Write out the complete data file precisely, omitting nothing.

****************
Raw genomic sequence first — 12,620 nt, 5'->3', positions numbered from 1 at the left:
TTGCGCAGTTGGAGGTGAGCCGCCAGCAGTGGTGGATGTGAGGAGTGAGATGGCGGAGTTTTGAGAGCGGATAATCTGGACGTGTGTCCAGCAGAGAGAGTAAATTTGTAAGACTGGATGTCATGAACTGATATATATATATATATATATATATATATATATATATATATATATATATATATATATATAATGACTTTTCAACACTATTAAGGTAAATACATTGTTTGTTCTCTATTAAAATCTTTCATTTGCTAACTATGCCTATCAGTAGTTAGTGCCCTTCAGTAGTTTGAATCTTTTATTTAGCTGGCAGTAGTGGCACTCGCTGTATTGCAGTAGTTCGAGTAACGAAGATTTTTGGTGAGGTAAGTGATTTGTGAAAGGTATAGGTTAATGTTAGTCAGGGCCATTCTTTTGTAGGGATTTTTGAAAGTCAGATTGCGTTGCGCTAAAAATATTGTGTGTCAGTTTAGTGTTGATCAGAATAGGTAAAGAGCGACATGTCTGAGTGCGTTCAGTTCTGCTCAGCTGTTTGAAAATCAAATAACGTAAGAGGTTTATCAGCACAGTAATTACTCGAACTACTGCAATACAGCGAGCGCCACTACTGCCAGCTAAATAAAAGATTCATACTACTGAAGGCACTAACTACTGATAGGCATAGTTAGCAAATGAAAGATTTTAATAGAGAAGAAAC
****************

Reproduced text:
Raw genomic sequence first — 12,620 nt, 5'->3', positions numbered from 1 at the left:
TTGCGCAGTTGGAGGTGAGCCGCCAGCAGTGGTGGATGTGAGGAGTGAGATGGCGGAGTTTTGAGAGCGGATAATCTGGACGTGTGTCCAGCAGAGAGAGTAAATTTGTAAGACTGGATGTCATGAACTGATATATATATATATATATATATATATATATATATATATATATATATATATATATATATAATGACTTTTCAACACTATTAAGGTAAATACATTGTTTGTTCTCTATTAAAATCTTTCATTTGCTAACTATGCCTATCAGTAGTTAGTGCCCTTCAGTAGTTTGAATCTTTTATTTAGCTGGCAGTAGTGGCACTCGCTGTATTGCAGTAGTTCGAGTAACGAAGATTTTTGGTGAGGTAAGTGATTTGTGAAAGGTATAGGTTAATGTTAGTCAGGGCCATTCTTTTGTAGGGATTTTTGAAAGTCAGATTGCGTTGCGCTAAAAATATTGTGTGTCAGTTTAGTGTTGATCAGAATAGGTAAAGAGCGACATGTCTGAGTGCGTTCAGTTCTGCTCAGCTGTTTGAAAATCAAATAACGTAAGAGGTTTATCAGCACAGTAATTACTCGAACTACTGCAATACAGCGAGCGCCACTACTGCCAGCTAAATAAAAGATTCATACTACTGAAGGCACTAACTACTGATAGGCATAGTTAGCAAATGAAAGATTTTAATAGAGAAGAAAC